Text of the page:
We planned a yearlong engagement. We were to marry exactly a year after the proposal, which left me plenty of time to warp into bridezilla, planzilla, pain-in-the-asszilla or whatever it was that led me to be consumed by the planning process of a perfect second wedding for both of us. It had to be understated, and earthy, yet I also wanted to somehow include my entire (and very large) extended family. We agreed to have a small beach ceremony, followed 2 days later by a more lavish catered reception.

The more plans I made, the colder his feet grew. I recall arguments that spun out of my attempts to include him in the planning process.

“How can you be thinking about wedding favors when you’re not even getting along with me?” “We shouldn’t even be deciding on a menu for the reception when you’re not making an effort to communicate well.” “I think you care more about the wedding than the marriage!”

And so, I was left to mind my P’s and Q’s, attempting to prove my love by being a good listener, communicator, and keeping all of my wedding plans to myself. What a futile task that was! I was doomed to always say the wrong thing, speak with the wrong tone, express the wrong kind of sigh, and it was maddening, all that trying to prove myself worthy of his love. We got along better when we were just partners (or so I had believed).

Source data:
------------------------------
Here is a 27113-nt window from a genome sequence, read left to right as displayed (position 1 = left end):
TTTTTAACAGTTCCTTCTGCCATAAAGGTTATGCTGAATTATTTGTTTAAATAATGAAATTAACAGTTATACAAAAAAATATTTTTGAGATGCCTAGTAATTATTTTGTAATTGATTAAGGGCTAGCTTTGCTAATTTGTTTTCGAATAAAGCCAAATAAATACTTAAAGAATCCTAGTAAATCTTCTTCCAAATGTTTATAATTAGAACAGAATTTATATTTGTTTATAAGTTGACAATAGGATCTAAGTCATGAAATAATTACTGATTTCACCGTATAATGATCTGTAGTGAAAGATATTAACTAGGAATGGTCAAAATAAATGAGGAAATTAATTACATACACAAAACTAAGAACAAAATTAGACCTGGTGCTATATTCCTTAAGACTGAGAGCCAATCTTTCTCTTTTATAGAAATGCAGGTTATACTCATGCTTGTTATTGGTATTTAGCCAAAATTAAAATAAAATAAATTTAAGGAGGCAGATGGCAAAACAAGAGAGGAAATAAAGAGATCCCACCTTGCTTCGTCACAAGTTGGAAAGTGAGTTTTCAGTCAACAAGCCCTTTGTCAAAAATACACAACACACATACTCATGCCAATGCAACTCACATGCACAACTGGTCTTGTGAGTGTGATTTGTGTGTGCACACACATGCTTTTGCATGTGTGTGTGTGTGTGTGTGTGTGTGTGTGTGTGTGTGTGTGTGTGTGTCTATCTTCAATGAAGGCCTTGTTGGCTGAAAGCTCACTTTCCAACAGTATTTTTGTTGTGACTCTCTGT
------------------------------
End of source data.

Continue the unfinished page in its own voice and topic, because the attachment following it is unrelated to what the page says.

Eleven weeks before our slated date, the wedding was called off, and, as much as it saddened me, I knew it was for the best. We tried to make a go of it, on and off and on again. We tried to redefine what we were, but it seemed we only worked when we had no definition, no enduring plan for a life together, when it was simply a carefree thing.

After the break up, I didn’t think I would ever find someone who got me, who really really got me the way I wanted. None of my partners ever spoke or understood my language, and I had accepted that I was okay with that, that perhaps I was never to find the kind of love I believed I deserved. But that all changed so swiftly when I met my true match.

I had recently left grad school, determined never to return and uncertain what to do next, when an old boss from my undergrad days rehired me as a barista. I had come full circle, happy to have my nose out of the books, and glad to be departed from nonsensical theoretical lenses and back into the flow of being a simple coffee wench serving the locals I had long known and missed dearly. We met there at work, in a kitchen shared by two separate businesses. I, the befuddled barista/baker in the cafe on the right; he, the mysteriously non-local chef for the Italian restaurant on the left. The day I met him, I was certain that I already knew him from somewhere I could not place, and I told him as much.